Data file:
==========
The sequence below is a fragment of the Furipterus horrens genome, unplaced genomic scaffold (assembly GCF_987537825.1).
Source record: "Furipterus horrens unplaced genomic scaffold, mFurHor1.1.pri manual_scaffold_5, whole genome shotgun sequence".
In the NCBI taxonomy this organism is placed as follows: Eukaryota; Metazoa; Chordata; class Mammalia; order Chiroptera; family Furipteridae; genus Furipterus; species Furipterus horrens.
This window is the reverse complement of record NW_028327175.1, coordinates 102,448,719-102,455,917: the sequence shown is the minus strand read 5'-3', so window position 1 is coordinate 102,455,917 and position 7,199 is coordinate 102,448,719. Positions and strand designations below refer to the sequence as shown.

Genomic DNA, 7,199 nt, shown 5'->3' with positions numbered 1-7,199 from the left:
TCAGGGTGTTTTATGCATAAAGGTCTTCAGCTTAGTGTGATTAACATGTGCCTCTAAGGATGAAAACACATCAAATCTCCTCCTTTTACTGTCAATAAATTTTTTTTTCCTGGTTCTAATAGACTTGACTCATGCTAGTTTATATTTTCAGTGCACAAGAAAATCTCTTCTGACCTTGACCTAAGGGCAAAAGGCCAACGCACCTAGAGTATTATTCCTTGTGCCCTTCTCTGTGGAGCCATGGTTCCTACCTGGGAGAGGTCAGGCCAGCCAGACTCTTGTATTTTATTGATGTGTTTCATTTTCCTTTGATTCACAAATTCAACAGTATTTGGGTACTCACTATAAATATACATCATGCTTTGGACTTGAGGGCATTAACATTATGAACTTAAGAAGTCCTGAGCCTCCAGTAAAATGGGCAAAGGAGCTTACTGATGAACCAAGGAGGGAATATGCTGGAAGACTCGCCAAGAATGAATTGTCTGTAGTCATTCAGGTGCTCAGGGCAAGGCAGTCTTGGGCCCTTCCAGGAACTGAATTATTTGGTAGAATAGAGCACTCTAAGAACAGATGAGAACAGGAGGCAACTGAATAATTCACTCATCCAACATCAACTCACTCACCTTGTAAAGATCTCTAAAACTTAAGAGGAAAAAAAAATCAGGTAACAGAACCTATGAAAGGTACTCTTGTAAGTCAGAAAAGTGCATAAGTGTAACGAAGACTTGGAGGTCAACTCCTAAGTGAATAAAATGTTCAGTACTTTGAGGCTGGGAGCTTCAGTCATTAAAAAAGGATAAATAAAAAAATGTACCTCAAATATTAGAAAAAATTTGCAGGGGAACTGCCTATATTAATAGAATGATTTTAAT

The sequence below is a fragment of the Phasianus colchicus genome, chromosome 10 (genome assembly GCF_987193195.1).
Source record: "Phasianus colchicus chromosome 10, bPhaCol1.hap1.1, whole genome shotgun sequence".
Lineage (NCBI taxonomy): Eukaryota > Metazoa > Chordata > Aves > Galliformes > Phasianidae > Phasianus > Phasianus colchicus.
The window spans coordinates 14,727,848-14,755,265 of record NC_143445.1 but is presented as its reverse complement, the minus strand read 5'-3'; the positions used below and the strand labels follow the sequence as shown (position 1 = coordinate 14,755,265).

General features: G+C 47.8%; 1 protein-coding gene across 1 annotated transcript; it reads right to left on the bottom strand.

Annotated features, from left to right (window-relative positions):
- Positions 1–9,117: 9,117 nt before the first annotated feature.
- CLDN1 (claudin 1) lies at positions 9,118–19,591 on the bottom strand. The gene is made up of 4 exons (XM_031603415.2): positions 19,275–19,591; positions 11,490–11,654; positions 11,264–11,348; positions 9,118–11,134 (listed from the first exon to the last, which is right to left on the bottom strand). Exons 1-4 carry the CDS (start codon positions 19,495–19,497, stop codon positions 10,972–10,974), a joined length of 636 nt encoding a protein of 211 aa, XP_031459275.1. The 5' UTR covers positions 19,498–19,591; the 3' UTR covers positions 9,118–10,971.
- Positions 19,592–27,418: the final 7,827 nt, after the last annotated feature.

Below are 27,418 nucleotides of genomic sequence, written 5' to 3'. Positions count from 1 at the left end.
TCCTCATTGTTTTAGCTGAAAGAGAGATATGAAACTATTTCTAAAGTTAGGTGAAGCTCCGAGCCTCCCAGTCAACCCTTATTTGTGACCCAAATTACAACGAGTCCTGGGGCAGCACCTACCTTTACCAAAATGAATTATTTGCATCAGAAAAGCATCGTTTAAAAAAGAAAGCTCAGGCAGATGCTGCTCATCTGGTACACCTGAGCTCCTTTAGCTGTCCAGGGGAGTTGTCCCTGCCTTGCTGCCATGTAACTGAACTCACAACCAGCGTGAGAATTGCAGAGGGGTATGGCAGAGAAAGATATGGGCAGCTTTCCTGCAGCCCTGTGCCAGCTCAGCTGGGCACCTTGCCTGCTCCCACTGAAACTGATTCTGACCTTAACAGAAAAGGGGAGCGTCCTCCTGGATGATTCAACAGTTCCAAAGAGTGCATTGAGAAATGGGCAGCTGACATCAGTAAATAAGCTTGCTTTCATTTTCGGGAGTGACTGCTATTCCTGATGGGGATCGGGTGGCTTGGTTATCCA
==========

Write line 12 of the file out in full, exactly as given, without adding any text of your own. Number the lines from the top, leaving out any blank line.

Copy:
Annotated features, from left to right (window-relative positions):